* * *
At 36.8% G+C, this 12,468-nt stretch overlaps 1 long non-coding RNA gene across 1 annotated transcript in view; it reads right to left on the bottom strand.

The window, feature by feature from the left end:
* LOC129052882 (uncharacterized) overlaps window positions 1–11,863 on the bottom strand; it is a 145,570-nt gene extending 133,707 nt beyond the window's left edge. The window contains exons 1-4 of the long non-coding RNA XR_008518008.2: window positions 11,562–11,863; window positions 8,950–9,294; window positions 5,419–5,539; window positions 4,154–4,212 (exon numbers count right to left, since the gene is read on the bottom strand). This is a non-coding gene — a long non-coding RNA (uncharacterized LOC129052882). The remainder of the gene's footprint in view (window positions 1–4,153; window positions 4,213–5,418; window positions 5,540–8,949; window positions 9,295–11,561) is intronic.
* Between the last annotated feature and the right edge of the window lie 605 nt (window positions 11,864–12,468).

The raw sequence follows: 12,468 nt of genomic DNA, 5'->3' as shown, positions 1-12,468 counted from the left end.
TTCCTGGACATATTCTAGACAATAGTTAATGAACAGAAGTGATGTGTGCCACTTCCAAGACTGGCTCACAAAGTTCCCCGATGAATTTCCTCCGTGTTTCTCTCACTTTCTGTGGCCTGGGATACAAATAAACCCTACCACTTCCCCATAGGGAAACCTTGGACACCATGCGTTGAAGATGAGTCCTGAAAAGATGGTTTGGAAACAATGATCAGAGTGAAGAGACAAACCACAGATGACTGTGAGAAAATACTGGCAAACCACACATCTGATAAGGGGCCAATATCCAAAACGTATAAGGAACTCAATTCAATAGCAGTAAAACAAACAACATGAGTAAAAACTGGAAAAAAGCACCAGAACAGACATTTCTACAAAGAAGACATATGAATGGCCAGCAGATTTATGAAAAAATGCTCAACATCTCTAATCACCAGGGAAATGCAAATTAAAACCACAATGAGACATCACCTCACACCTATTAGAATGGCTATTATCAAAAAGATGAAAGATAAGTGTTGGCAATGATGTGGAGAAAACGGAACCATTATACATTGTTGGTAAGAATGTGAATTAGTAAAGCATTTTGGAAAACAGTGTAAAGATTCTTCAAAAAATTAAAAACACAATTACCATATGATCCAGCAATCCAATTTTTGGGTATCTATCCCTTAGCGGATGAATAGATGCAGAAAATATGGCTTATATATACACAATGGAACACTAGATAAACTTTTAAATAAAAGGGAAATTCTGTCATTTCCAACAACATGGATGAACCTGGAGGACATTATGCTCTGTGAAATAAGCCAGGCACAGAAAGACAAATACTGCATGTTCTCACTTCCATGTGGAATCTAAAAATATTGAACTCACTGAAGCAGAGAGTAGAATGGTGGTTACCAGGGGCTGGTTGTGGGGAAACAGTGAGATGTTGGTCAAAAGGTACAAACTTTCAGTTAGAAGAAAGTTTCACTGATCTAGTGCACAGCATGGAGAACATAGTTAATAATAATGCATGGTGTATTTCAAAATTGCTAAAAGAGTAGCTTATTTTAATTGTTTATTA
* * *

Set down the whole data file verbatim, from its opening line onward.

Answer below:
At 36.8% G+C, this 12,468-nt stretch overlaps 1 long non-coding RNA gene across 1 annotated transcript in view; it reads right to left on the bottom strand.

The window, feature by feature from the left end:
* LOC129052882 (uncharacterized) overlaps window positions 1–11,863 on the bottom strand; it is a 145,570-nt gene extending 133,707 nt beyond the window's left edge. The window contains exons 1-4 of the long non-coding RNA XR_008518008.2: window positions 11,562–11,863; window positions 8,950–9,294; window positions 5,419–5,539; window positions 4,154–4,212 (exon numbers count right to left, since the gene is read on the bottom strand). This is a non-coding gene — a long non-coding RNA (uncharacterized LOC129052882). The remainder of the gene's footprint in view (window positions 1–4,153; window positions 4,213–5,418; window positions 5,540–8,949; window positions 9,295–11,561) is intronic.
* Between the last annotated feature and the right edge of the window lie 605 nt (window positions 11,864–12,468).

The raw sequence follows: 12,468 nt of genomic DNA, 5'->3' as shown, positions 1-12,468 counted from the left end.
TTCCTGGACATATTCTAGACAATAGTTAATGAACAGAAGTGATGTGTGCCACTTCCAAGACTGGCTCACAAAGTTCCCCGATGAATTTCCTCCGTGTTTCTCTCACTTTCTGTGGCCTGGGATACAAATAAACCCTACCACTTCCCCATAGGGAAACCTTGGACACCATGCGTTGAAGATGAGTCCTGAAAAGATGGTTTGGAAACAATGATCAGAGTGAAGAGACAAACCACAGATGACTGTGAGAAAATACTGGCAAACCACACATCTGATAAGGGGCCAATATCCAAAACGTATAAGGAACTCAATTCAATAGCAGTAAAACAAACAACATGAGTAAAAACTGGAAAAAAGCACCAGAACAGACATTTCTACAAAGAAGACATATGAATGGCCAGCAGATTTATGAAAAAATGCTCAACATCTCTAATCACCAGGGAAATGCAAATTAAAACCACAATGAGACATCACCTCACACCTATTAGAATGGCTATTATCAAAAAGATGAAAGATAAGTGTTGGCAATGATGTGGAGAAAACGGAACCATTATACATTGTTGGTAAGAATGTGAATTAGTAAAGCATTTTGGAAAACAGTGTAAAGATTCTTCAAAAAATTAAAAACACAATTACCATATGATCCAGCAATCCAATTTTTGGGTATCTATCCCTTAGCGGATGAATAGATGCAGAAAATATGGCTTATATATACACAATGGAACACTAGATAAACTTTTAAATAAAAGGGAAATTCTGTCATTTCCAACAACATGGATGAACCTGGAGGACATTATGCTCTGTGAAATAAGCCAGGCACAGAAAGACAAATACTGCATGTTCTCACTTCCATGTGGAATCTAAAAATATTGAACTCACTGAAGCAGAGAGTAGAATGGTGGTTACCAGGGGCTGGTTGTGGGGAAACAGTGAGATGTTGGTCAAAAGGTACAAACTTTCAGTTAGAAGAAAGTTTCACTGATCTAGTGCACAGCATGGAGAACATAGTTAATAATAATGCATGGTGTATTTCAAAATTGCTAAAAGAGTAGCTTATTTTAATTGTTTATTA